HILTON HEAD, S.C. (March 30, 2001) — The tire industry can expect a rollercoaster ride on the regulatory and legislative fronts over the next few years, according to speakers at the Clemson University Tire Industry Conference.
The industry must remain vigilant over regulations stemming from the Transportation Recall Enhancement Accountability and Documentation (TREAD) Act, said Donald B. Shea, president of the Rubber Manufacturers Association, at the March 21-23 conference held at Hilton Head.
Meanwhile, the Bush administration is just coming off its honeymoon period and congressional districts will be redrawn according to population figures from the 2000 census. Both of these factors will make it difficult for Mr. Bush in the 2002 elections and beyond, according to Isabel Jasinowski, vice president of government relations for Goodyear.
"2000 was a year to remember for the industry," said Mr. Shea. "We went from a business community totally below the radar screen to one that was on the 24-hour news." But the tire industry, led by the RMA, played a major role in shaping the legislation into something tire makers could live with.
"We thought the interest on the part of Congress and consumers was so great that we opted for cooperation, not confrontation," Mr. Shea said.
However, the tire industry can´t afford to rest on its laurels, according to Mr. Shea. There are 12 separate rulemakings stemming from the TREAD Act, several of which affect the tire industry strongly, and the continuing possibility that some congressman or senator will try to add provisions to the new law.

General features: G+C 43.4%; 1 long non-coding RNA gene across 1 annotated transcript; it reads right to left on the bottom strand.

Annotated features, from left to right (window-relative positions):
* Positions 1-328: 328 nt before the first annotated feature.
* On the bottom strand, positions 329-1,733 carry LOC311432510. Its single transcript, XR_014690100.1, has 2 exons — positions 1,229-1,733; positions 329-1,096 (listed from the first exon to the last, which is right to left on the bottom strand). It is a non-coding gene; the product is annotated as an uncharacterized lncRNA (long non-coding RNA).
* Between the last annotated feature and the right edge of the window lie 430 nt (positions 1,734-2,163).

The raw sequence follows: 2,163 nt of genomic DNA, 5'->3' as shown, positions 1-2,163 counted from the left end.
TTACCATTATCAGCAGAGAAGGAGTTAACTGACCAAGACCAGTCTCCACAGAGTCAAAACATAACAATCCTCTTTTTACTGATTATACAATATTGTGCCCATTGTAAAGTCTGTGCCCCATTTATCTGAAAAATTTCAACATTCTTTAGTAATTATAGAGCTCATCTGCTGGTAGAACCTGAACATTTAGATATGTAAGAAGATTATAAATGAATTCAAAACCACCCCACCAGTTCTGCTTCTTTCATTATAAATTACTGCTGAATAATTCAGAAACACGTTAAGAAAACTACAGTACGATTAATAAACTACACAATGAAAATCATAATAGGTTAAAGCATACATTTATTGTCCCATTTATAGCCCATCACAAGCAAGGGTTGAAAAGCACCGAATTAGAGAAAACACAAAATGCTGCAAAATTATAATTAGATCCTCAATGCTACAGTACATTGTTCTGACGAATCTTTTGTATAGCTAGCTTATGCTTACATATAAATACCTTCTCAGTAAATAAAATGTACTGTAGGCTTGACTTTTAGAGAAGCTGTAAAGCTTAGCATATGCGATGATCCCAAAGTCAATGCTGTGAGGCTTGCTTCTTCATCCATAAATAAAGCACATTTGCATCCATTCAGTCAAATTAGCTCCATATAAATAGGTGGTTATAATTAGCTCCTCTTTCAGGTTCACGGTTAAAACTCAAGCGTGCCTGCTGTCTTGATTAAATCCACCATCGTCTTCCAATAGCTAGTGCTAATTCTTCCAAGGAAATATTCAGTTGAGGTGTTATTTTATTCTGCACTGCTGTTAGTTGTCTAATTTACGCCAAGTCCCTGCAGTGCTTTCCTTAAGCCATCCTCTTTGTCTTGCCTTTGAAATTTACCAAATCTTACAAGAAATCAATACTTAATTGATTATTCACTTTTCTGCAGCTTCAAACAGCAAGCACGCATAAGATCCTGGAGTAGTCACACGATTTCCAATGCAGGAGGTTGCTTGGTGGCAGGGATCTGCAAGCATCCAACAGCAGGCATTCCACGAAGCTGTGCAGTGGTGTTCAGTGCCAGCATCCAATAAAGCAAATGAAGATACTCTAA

For example, comments on the proposed "early warning" rule were due at the National Highway Traffic Safety Administration March 23, and the RMA made it a particular point to make itself heard on that subject.
"Congress´ intent is to seek only information significant to an early warning system," Mr. Shea said. "It should not cast a wide net."
Similarly, Congress has directed NHTSA to complete rulemaking on a tire pressure sensor regulation by November of this year, and is collecting comments on an advance rulemaking notice to change federal tire testing requirements.
The RMA and its members already started work on the latter issue in 1997, under the aegis of the Transatlantic Business Dialogue, Mr. Shea noted. NHTSA granted the association´s petition in 1999 to begin rulemaking on adopting Global Tire Standard-2000, the industry´s suggested testing and safety standard.
"In the wake of the TREAD Act, GTS-2000 is a starting point, not the end," Mr. Shea said. "We have already updated our GTS-2000 recommendations to reflect this."
The mood in Washington at the beginning of the Bush administration is "a mixed bag" between the Wall Street rollercoaster, major industry layoffs and exploding energy costs, according to Ms. Jasinowski.
"This leaves President Bush in a situation where members of Congress have mixed emotions," she said. "They admired him for getting off to a fairly clean start, and for his pledge to work with both sides of the aisle. But then he allowed the Republicans to run a tax bill through in which he didn´t confer with the Democrats.
"That means he doesn´t have much political capital to squander, and has to be careful about how he moves," she said.
Adding to the tension in Washington is the "acute partisanship" over the 2002 elections, she added. The census means that congressional districts will be redrawn, with some added and some subtracted according to population patterns.
"It will be a volatile situation in 2002," Ms. Jasinowski said. "It means an automatic increase in the number of vulnerable seats, with some incumbents being forced to run against each other."
This exacerbates the nervousness over the already razor-thin majorities the GOP has in Congress. "Nobody predicted a 50-50 situation in the Senate," she said. "And Strom Thurmond still has a lot of energy, but he´s had a good life.
"If (Mr.) Thurmond leaves office, the governor of South Carolina is likely to appoint a Democrat, and everyone is mindful of that," she said. "(Mr.) Bush is lucky that hasn´t happened yet. He knows he´s going to have to capture the middle-of-the-road members of Congress, and when he irked blue-dog Democrats over the tax bill, that wasn´t smart. He´ll need those conservative Democrats."